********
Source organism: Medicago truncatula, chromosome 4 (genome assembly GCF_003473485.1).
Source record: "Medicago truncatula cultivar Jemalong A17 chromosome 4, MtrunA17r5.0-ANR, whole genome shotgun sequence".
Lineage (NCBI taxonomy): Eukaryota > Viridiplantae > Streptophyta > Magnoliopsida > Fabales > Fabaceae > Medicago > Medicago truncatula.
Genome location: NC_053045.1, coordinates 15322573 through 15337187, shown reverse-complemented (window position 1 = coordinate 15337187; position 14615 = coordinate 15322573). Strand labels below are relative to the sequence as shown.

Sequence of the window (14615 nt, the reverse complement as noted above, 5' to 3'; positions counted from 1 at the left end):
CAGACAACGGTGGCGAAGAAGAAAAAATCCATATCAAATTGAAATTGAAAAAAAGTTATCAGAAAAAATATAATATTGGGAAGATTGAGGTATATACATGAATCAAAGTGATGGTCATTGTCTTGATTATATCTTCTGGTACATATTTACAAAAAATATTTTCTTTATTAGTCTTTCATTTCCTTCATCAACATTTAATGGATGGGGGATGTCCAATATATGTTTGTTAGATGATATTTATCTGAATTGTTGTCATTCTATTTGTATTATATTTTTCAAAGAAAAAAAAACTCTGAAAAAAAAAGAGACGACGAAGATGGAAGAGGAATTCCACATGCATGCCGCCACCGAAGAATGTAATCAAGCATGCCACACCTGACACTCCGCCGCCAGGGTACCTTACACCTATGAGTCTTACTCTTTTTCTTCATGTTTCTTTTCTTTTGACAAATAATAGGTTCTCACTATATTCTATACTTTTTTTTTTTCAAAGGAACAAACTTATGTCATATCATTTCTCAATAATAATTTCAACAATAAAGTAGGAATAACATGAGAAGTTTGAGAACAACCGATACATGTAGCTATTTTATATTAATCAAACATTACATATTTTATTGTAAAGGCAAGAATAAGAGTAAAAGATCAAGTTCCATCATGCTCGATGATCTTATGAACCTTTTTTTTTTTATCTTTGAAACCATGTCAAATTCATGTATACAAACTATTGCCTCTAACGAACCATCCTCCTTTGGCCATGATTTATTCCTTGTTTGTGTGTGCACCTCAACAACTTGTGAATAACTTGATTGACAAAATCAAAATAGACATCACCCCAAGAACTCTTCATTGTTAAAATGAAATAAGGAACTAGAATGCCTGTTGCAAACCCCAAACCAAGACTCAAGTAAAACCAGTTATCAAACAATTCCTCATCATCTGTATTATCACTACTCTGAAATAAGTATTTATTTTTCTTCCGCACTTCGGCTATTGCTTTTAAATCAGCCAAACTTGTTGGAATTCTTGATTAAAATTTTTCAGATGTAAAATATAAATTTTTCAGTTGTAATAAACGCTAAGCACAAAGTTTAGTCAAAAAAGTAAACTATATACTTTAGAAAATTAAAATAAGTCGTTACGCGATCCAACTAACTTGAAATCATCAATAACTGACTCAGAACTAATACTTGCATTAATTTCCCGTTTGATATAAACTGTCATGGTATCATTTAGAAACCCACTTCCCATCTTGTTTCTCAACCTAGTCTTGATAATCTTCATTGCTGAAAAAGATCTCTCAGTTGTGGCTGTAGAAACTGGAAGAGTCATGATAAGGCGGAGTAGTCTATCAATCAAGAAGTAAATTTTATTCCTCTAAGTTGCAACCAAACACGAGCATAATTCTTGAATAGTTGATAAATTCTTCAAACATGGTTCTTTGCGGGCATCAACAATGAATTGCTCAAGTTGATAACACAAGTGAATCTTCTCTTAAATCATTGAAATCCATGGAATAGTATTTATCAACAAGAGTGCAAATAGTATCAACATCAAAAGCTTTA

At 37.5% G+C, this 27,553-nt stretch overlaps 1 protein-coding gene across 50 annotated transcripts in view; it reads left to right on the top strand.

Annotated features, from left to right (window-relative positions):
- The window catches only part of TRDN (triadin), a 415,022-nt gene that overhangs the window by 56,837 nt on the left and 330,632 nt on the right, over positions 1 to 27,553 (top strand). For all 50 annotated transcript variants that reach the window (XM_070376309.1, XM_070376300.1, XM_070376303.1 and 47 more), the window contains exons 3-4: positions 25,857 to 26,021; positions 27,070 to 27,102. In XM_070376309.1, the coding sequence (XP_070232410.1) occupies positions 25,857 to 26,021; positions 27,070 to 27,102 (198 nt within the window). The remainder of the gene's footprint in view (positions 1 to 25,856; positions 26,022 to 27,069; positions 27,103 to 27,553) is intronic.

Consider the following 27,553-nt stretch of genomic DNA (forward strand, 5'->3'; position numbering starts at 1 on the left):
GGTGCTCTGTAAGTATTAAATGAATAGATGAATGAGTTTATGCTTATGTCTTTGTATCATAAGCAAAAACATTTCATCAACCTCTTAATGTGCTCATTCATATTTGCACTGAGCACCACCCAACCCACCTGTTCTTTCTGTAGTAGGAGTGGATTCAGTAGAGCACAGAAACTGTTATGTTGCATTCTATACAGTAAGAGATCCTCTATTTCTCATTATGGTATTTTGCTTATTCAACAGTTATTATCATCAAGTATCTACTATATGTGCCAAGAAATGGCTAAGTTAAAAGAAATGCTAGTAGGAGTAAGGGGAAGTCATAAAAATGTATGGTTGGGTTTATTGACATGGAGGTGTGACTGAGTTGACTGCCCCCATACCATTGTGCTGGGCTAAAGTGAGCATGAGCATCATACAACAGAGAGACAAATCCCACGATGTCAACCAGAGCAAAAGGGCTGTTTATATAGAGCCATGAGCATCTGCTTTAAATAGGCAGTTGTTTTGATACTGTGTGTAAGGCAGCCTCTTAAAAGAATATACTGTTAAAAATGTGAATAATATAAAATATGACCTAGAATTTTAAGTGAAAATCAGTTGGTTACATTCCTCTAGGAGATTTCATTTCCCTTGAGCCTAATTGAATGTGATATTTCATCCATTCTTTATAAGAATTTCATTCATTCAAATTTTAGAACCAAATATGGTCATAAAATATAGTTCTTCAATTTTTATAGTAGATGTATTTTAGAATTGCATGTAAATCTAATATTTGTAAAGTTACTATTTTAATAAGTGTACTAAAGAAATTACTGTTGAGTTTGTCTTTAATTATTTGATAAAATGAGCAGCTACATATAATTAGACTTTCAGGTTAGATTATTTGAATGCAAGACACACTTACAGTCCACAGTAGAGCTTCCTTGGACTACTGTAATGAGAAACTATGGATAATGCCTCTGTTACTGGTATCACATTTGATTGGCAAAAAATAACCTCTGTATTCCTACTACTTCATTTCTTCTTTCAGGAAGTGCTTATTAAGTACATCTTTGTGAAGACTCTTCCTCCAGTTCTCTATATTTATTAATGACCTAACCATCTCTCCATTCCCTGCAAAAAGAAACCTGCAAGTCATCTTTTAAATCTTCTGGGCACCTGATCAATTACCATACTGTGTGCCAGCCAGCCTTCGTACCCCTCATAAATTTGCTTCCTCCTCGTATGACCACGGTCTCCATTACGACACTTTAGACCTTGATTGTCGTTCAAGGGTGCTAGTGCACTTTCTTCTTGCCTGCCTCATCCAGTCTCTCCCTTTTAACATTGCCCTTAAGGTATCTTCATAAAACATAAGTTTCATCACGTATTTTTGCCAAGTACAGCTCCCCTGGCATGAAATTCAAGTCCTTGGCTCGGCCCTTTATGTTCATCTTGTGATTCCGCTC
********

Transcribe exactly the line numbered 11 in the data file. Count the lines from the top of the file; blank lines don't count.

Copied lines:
GGTGCTCTGTAAGTATTAAATGAATAGATGAATGAGTTTATGCTTATGTCTTTGTATCATAAGCAAAAACATTTCATCAACCTCTTAATGTGCTCATTCATATTTGCACTGAGCACCACCCAACCCACCTGTTCTTTCTGTAGTAGGAGTGGATTCAGTAGAGCACAGAAACTGTTATGTTGCATTCTATACAGTAAGAGATCCTCTATTTCTCATTATGGTATTTTGCTTATTCAACAGTTATTATCATCAAGTATCTACTATATGTGCCAAGAAATGGCTAAGTTAAAAGAAATGCTAGTAGGAGTAAGGGGAAGTCATAAAAATGTATGGTTGGGTTTATTGACATGGAGGTGTGACTGAGTTGACTGCCCCCATACCATTGTGCTGGGCTAAAGTGAGCATGAGCATCATACAACAGAGAGACAAATCCCACGATGTCAACCAGAGCAAAAGGGCTGTTTATATAGAGCCATGAGCATCTGCTTTAAATAGGCAGTTGTTTTGATACTGTGTGTAAGGCAGCCTCTTAAAAGAATATACTGTTAAAAATGTGAATAATATAAAATATGACCTAGAATTTTAAGTGAAAATCAGTTGGTTACATTCCTCTAGGAGATTTCATTTCCCTTGAGCCTAATTGAATGTGATATTTCATCCATTCTTTATAAGAATTTCATTCATTCAAATTTTAGAACCAAATATGGTCATAAAATATAGTTCTTCAATTTTTATAGTAGATGTATTTTAGAATTGCATGTAAATCTAATATTTGTAAAGTTACTATTTTAATAAGTGTACTAAAGAAATTACTGTTGAGTTTGTCTTTAATTATTTGATAAAATGAGCAGCTACATATAATTAGACTTTCAGGTTAGATTATTTGAATGCAAGACACACTTACAGTCCACAGTAGAGCTTCCTTGGACTACTGTAATGAGAAACTATGGATAATGCCTCTGTTACTGGTATCACATTTGATTGGCAAAAAATAACCTCTGTATTCCTACTACTTCATTTCTTCTTTCAGGAAGTGCTTATTAAGTACATCTTTGTGAAGACTCTTCCTCCAGTTCTCTATATTTATTAATGACCTAACCATCTCTCCATTCCCTGCAAAAAGAAACCTGCAAGTCATCTTTTAAATCTTCTGGGCACCTGATCAATTACCATACTGTGTGCCAGCCAGCCTTCGTACCCCTCATAAATTTGCTTCCTCCTCGTATGACCACGGTCTCCATTACGACACTTTAGACCTTGATTGTCGTTCAAGGGTGCTAGTGCACTTTCTTCTTGCCTGCCTCATCCAGTCTCTCCCTTTTAACATTGCCCTTAAGGTATCTTCATAAAACATAAGTTTCATCACGTATTTTTGCCAAGTACAGCTCCCCTGGCATGAAATTCAAGTCCTTGGCTCGGCCCTTTATGTTCATCTTGTGATTCCGCTC